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Execs Admit Guilt In Auto Parts Price-Fixing Scheme

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Engines make their way the assembly line at Honda's Civic plant in Greensburg, Indiana. (AFP PHOTO / MIRA OBERMAN (MIRA OBERMAN/AFP/Getty Images)

Engines make their way the assembly line at Honda’s Civic plant in Greensburg, Indiana. (AFP PHOTO / MIRA OBERMAN (MIRA OBERMAN/AFP/Getty Images)

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  autos arrows plug v2 Execs Admit Guilt In Auto Parts Price Fixing Scheme

DETROIT (WWJ/AP) - Two Japanese men have issued guilty pleas in a wide-ranging probe of price-fixing in the auto supply business.

Employees Junichi Funo, 41, and Hirotsugu Nagata, 46, told a federal judge in Detroit Monday that they helped to set prices on automotive wiring harnesses that Furukawa Electric Co. sold to car manufacturers in the U.S. and other countries in a scheme the government said dates back more than a decade.

The harnesses are groups of wires that link electronic controls to everything from brake lights to transmissions.

Nagata agreed to a 15-month prison term, while Funo agreed to one year and one day. Each will pay a $20,000 fine. The men will be sentenced Jan. 11 by Judge George Caram Steeh.

They both agreed to testify against other companies the government contends were involved in the scheme. The other companies were not identified during Monday’s court hearing, and prosecutor Kathryn Hellings would not comment.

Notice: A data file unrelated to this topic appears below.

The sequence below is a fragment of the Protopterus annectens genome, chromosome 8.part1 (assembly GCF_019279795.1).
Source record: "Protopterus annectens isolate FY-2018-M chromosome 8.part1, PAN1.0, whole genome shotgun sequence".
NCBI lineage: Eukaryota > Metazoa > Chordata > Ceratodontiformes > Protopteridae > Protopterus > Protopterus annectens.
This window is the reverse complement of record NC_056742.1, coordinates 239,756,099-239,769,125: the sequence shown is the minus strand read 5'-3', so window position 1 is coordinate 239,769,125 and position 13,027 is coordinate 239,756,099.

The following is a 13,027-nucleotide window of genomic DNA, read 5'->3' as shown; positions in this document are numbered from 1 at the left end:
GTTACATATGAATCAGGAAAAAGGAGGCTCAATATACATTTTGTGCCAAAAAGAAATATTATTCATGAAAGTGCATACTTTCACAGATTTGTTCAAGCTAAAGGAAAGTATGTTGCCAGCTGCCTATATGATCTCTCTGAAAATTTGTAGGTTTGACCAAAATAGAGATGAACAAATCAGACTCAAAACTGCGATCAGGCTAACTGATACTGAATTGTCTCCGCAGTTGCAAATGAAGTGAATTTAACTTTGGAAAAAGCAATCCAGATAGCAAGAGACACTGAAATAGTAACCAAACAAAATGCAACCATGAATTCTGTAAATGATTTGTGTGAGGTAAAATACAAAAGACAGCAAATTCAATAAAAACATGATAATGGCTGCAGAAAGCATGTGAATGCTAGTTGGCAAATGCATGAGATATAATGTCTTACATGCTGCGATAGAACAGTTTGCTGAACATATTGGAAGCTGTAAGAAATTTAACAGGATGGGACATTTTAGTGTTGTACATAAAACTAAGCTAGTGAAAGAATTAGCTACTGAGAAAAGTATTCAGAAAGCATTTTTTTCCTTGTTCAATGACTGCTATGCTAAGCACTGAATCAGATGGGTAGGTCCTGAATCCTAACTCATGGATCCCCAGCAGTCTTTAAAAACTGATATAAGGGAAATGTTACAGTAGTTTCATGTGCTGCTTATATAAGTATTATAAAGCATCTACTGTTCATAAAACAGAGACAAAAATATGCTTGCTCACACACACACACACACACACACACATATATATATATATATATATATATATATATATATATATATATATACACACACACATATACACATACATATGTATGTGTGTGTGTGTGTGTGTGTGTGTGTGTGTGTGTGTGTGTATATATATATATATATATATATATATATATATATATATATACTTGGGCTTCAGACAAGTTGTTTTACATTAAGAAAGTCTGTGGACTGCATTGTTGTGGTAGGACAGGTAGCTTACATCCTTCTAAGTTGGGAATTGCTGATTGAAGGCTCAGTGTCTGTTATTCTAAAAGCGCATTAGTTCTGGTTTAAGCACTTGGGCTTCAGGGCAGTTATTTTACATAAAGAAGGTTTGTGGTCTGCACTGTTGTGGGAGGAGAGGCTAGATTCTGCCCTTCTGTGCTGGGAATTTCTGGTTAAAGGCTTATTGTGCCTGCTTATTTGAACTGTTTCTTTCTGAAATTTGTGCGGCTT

The company and a third executive also have settled federal charges against them and are expected to enter pleas in November. Furukawa Electric Co. is to pay a $200 million fine, which the Justice Department said last month is among the largest it has won.

Prosecutors have said the price-fixing probably raised car prices for consumers, but just how much is unclear. An industry analyst said last month that auto companies probably were overcharged hundreds of millions of dollars.

Nagata and Funo both said during the hearing that they met with competitors to fix prices and rig bids on the harnesses.

In court documents signed by both men, the government said it is investigating violations of federal antitrust laws in the sale of the harnesses and sensors that detect the angle of a car’s steering. The government alleges the conspiracy dates to January of 2000.

The Associated Press contributed to this report.

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